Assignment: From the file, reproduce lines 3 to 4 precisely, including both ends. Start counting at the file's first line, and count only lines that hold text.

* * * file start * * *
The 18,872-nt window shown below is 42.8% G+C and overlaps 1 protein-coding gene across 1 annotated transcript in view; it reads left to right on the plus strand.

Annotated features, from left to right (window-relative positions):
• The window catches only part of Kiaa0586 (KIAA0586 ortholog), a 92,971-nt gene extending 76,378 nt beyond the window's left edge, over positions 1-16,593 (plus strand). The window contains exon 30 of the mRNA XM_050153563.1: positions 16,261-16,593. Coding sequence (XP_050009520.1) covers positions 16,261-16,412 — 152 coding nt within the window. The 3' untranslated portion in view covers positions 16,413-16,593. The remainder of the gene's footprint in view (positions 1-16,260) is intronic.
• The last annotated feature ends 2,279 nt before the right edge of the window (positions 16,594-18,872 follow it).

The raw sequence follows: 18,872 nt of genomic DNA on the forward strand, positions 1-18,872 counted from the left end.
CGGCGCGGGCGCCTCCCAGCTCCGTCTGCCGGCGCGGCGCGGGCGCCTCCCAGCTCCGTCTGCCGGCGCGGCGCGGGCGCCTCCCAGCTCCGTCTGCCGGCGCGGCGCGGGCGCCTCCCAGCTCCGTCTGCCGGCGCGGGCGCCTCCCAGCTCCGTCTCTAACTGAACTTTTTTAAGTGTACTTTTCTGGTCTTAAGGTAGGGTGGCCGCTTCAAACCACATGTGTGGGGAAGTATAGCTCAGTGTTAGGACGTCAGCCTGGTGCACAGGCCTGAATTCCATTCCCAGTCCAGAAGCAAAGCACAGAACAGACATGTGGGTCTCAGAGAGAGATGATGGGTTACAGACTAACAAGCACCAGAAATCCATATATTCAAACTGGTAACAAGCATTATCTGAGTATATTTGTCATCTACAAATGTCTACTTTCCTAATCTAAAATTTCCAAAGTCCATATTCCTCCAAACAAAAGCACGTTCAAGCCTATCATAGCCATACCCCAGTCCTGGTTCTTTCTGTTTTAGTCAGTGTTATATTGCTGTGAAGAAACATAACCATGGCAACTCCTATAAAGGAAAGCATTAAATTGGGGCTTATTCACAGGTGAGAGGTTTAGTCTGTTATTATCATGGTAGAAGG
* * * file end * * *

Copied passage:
• The window catches only part of Kiaa0586 (KIAA0586 ortholog), a 92,971-nt gene extending 76,378 nt beyond the window's left edge, over positions 1-16,593 (plus strand). The window contains exon 30 of the mRNA XM_050153563.1: positions 16,261-16,593. Coding sequence (XP_050009520.1) covers positions 16,261-16,412 — 152 coding nt within the window. The 3' untranslated portion in view covers positions 16,413-16,593. The remainder of the gene's footprint in view (positions 1-16,260) is intronic.
• The last annotated feature ends 2,279 nt before the right edge of the window (positions 16,594-18,872 follow it).